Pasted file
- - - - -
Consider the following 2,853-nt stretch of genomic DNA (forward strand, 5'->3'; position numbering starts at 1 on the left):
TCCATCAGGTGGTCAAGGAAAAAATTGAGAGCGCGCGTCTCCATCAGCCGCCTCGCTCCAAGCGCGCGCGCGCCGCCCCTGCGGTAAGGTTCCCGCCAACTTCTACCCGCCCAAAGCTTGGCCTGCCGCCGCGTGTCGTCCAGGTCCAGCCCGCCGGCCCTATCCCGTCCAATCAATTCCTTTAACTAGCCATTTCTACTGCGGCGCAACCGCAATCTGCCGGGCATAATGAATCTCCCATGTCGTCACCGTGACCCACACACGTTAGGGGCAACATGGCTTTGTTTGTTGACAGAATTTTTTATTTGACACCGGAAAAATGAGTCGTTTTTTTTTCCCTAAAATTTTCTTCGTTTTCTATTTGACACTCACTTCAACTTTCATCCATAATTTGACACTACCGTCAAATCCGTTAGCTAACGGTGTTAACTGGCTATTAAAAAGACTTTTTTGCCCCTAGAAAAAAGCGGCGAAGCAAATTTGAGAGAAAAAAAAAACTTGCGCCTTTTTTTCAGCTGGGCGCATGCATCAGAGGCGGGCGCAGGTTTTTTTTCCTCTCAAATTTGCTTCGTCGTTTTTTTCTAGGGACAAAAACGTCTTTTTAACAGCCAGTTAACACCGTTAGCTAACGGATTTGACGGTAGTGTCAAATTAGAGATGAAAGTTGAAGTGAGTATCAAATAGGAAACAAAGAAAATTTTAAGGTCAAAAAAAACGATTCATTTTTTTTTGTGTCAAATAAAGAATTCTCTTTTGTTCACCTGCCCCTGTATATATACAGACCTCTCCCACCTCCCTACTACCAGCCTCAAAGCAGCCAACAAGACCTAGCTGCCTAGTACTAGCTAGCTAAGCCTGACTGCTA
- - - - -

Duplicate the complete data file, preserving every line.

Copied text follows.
Consider the following 2,853-nt stretch of genomic DNA (forward strand, 5'->3'; position numbering starts at 1 on the left):
TCCATCAGGTGGTCAAGGAAAAAATTGAGAGCGCGCGTCTCCATCAGCCGCCTCGCTCCAAGCGCGCGCGCGCCGCCCCTGCGGTAAGGTTCCCGCCAACTTCTACCCGCCCAAAGCTTGGCCTGCCGCCGCGTGTCGTCCAGGTCCAGCCCGCCGGCCCTATCCCGTCCAATCAATTCCTTTAACTAGCCATTTCTACTGCGGCGCAACCGCAATCTGCCGGGCATAATGAATCTCCCATGTCGTCACCGTGACCCACACACGTTAGGGGCAACATGGCTTTGTTTGTTGACAGAATTTTTTATTTGACACCGGAAAAATGAGTCGTTTTTTTTTCCCTAAAATTTTCTTCGTTTTCTATTTGACACTCACTTCAACTTTCATCCATAATTTGACACTACCGTCAAATCCGTTAGCTAACGGTGTTAACTGGCTATTAAAAAGACTTTTTTGCCCCTAGAAAAAAGCGGCGAAGCAAATTTGAGAGAAAAAAAAAACTTGCGCCTTTTTTTCAGCTGGGCGCATGCATCAGAGGCGGGCGCAGGTTTTTTTTCCTCTCAAATTTGCTTCGTCGTTTTTTTCTAGGGACAAAAACGTCTTTTTAACAGCCAGTTAACACCGTTAGCTAACGGATTTGACGGTAGTGTCAAATTAGAGATGAAAGTTGAAGTGAGTATCAAATAGGAAACAAAGAAAATTTTAAGGTCAAAAAAAACGATTCATTTTTTTTTGTGTCAAATAAAGAATTCTCTTTTGTTCACCTGCCCCTGTATATATACAGACCTCTCCCACCTCCCTACTACCAGCCTCAAAGCAGCCAACAAGACCTAGCTGCCTAGTACTAGCTAGCTAAGCCTGACTGCTA